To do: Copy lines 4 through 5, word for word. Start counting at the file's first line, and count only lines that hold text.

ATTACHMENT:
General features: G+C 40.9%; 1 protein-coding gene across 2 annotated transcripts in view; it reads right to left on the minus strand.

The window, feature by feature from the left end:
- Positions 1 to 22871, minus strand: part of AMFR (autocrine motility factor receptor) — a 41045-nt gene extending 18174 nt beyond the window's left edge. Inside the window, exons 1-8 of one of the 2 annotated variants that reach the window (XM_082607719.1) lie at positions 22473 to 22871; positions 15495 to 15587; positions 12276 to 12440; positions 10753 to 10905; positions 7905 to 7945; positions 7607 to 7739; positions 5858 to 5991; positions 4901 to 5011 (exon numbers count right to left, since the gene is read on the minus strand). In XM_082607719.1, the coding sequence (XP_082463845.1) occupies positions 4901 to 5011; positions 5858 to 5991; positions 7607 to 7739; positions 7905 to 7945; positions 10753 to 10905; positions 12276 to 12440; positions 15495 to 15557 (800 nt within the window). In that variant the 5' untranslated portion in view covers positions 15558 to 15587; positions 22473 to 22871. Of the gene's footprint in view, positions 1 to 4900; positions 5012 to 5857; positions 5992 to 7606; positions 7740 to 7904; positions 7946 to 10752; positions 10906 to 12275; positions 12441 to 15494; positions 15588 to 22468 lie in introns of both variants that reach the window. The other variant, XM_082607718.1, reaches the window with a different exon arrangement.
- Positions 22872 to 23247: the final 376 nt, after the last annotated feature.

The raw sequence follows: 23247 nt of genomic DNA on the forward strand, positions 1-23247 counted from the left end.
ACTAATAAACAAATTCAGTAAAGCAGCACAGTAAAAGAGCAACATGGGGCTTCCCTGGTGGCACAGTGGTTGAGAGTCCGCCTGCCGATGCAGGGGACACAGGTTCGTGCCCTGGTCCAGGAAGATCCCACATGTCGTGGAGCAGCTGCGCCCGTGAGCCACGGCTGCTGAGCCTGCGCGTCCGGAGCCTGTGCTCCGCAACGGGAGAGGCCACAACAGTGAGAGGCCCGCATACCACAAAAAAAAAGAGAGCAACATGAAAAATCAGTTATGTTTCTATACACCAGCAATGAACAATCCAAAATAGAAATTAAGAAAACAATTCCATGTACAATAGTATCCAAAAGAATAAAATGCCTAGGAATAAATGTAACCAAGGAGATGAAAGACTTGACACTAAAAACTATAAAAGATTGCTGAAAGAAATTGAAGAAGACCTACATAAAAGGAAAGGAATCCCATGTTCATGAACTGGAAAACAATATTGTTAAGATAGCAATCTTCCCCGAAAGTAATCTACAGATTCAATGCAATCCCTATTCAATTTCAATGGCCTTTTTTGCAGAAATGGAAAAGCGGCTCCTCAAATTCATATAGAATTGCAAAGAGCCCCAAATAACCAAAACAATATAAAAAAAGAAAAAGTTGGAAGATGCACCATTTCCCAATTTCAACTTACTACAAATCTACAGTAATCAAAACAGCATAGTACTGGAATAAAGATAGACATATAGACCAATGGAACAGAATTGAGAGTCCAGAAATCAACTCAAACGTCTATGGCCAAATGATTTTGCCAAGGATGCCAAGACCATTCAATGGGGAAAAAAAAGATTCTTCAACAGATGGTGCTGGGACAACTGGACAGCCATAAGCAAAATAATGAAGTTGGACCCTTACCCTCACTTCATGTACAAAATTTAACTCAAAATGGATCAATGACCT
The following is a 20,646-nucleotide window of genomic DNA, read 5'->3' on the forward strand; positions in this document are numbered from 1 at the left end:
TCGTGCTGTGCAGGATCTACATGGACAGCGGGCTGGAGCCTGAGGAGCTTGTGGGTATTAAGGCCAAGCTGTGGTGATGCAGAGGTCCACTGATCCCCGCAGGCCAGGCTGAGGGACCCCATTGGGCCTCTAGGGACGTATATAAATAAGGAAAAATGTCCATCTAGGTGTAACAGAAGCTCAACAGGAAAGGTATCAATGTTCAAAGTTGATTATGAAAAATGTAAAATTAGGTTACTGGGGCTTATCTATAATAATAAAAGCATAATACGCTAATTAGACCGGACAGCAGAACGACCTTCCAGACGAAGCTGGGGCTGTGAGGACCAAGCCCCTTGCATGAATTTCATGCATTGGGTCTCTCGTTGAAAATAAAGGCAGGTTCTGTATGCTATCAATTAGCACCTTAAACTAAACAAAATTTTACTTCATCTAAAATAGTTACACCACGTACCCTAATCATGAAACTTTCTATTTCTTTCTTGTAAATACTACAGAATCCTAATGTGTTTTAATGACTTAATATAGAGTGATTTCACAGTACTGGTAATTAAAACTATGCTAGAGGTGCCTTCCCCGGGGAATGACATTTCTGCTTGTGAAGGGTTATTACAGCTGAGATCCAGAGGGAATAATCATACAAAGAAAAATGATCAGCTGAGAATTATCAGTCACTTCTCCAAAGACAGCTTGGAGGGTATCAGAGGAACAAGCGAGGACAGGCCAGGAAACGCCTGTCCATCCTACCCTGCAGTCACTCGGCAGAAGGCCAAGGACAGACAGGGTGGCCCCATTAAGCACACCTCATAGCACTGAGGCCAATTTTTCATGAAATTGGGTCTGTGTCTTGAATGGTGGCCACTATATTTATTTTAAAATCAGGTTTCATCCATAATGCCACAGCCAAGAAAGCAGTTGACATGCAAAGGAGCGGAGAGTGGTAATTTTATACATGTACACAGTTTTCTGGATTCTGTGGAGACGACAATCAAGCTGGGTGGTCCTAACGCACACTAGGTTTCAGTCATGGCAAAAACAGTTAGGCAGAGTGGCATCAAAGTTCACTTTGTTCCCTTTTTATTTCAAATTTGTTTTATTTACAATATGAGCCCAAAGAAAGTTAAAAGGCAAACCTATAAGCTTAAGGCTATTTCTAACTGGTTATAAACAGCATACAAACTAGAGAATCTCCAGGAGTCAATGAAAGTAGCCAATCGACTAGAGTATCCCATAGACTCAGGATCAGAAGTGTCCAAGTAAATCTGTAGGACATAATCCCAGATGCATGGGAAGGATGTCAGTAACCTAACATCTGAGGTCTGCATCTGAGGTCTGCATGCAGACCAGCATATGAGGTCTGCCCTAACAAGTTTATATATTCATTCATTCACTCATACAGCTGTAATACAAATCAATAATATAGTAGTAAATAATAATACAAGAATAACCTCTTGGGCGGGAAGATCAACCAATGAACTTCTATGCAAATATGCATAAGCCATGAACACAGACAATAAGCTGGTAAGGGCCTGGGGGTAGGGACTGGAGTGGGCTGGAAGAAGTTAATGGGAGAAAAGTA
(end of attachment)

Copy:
- Positions 22872 to 23247: the final 376 nt, after the last annotated feature.

The raw sequence follows: 23247 nt of genomic DNA on the forward strand, positions 1-23247 counted from the left end.